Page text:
How many offers will that property get? How much over asking will it go?

Silicon Valley real estateThis month I’ve celebrated my 20th year in real estate.  When I began, in Feb 1993, it was a slow time, a buyer’s market.  Realtors used to say “keep it alive until ’95“, when they expected it to recover.  And recover it did – by the end of the decade, we saw another extremely limited inventory with intense buyer interest and once again (just like the late 80s), a price run up.  It was crazy.  Some homes were getting lots of offers – 5 or 6 at a time, sometimes even more!  In 2000 and 2002 it was crazy.  I remember getting 15 offers on one house in Cupertino.

Huge numbers of multiple offers in Silicon Valley real estate sales today

Last year, though, was another one of those wild markets but much  worse.  One of my listings in Santa Clara last year got 20 offers, and another one in Blossom Valley got 22 – and they were not under priced!

In the last week, I’ve heard of more than 70 disclosure packages going out on one Cambrian house (it got 32 offers), and another one in South San Jose / Santa Teresa selling 55% over list price.  Not to mention the fact that many offers are all cash and a whole lot of them, whether cash or financed, are without contingencies of any kind – no inspection, loan or appraisal contingencies included.

These numbers are mind boggling.  We used to have rules of thumb – 1% per offer or $10,000 per offer over list price.  But when you’re talking about dozens of offers, those old rules of thumb don’t work so well.  (They work better in single digits.)

In many cases, approximately half of the number of disclosures pulled will become offers.  That ratio is higher, perhaps 2/3, when the property is turn key, and it’s lower if it’s a fixer. A property that has scary repairs needed (foundation, drainage, big structural items) may get 25% or fewer offers per disclosures reviewed. If a house has 100 disclosure packages taken out, we might think of it as 50 offers – but it could be 25 or it could be 75 offers. No one knows until they are turned in. (Back in the days of small numbers of multiples, there were times when 4 agents said they were going to bring offers and I got zero, and others were 4 said they were writing and I got 8.)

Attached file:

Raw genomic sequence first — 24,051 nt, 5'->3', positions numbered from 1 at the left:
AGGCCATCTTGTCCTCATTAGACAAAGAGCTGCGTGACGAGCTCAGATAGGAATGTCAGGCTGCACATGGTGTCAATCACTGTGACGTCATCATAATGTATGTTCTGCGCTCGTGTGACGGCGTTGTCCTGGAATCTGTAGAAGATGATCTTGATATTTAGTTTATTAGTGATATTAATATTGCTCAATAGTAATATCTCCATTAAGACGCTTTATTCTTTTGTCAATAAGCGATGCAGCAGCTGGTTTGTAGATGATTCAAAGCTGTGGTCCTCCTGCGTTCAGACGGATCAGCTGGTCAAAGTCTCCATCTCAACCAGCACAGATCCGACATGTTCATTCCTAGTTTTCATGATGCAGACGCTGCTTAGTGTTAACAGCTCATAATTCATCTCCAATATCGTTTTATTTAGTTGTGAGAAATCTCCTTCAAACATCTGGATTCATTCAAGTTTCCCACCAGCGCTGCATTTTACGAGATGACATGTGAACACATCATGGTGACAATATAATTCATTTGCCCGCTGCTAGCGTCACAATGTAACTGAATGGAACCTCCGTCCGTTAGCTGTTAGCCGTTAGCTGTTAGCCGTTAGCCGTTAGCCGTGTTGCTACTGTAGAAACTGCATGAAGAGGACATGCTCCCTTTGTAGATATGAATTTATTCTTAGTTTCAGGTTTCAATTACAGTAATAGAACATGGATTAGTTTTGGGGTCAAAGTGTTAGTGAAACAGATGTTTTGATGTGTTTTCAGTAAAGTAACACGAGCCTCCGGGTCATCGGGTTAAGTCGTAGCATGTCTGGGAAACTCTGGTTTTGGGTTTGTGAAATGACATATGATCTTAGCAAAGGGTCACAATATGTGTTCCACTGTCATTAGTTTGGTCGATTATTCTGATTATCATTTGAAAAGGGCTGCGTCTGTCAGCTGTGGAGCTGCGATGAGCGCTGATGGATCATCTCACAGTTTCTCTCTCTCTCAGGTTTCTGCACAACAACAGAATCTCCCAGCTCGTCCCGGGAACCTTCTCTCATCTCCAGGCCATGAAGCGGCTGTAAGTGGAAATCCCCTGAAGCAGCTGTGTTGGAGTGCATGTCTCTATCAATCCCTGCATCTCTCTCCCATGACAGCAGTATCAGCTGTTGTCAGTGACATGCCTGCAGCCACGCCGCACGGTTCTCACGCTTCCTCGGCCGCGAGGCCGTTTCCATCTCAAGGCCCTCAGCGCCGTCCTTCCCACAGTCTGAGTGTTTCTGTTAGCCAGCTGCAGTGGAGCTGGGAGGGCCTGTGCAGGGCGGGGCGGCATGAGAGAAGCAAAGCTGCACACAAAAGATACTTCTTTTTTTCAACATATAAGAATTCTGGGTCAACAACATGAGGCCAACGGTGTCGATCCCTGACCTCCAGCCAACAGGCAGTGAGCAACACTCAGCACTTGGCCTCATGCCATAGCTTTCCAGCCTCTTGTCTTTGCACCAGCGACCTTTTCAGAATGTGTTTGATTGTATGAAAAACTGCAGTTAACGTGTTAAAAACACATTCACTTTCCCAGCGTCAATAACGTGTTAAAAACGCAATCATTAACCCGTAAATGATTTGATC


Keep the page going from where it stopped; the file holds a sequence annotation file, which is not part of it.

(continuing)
Home prices are rising, so don’t rely only on the comps (more…)

How’s the Campbell Real Estate Market?

Today we’ll have a look at the Campbell real estate market. Sitting on the western side of Silicon Valley between downtown San Jose and Los Gatos, Campbell has small town charm with big city ammenities.  The schools are good, the crime is fairly low, and there’s a nice sense of community identity & participation. The downtown area is vital, but so are the shopping hubs outside of the historic zone.  The local parks are a big draw too.

Homes range from modest condos to historic properties and large, estate-like homes on big lots. Just about every type of residential architecture can be found here, with of course a preponderance of ranch style homes but also Eichler homes, Victorian houses, Craftsman style homes, Spanish or Mediterranean design, and Contemporary homes.

“How’s the market?” will elicit different answers by neighborhood, home type, school district, and price point.  We’ll separate out the “markets” by pricing quartile in this post.

First, an overview of listing activity among single family homes in Campbell (data from Altos Research, used by permission/subscription):


Campbell, CA, real estate statistics for June 22 2009


And now the same but for condominiums and townhomes:


Campbell CA condominium and townhouse real estate stats


Generally speaking, inventory is somewhere between flat and barely declining. List prices appear to be falling slightly among single family homes and rising slightly among condos (which are more likely to qualify for FHA loans and benefit from some of the first time homebuyer credits).  Nothing dramatic here, but the condo market may have already hit bottom while the market among single family homes is coasting there … almost there….

Visually, the median list price “looks” like this when viewed over the course of the last year and both the conglomerates of single family homes and condos are shown (rather than broken down by price quartile):


Campbell single family homes and condos


These kinds of graphs and charts can be a little deceiving, though. The perception has a lot to do with which data you’re looking at. Below is JUST the combined “curve” for the median price of single family homes over the last 1 year.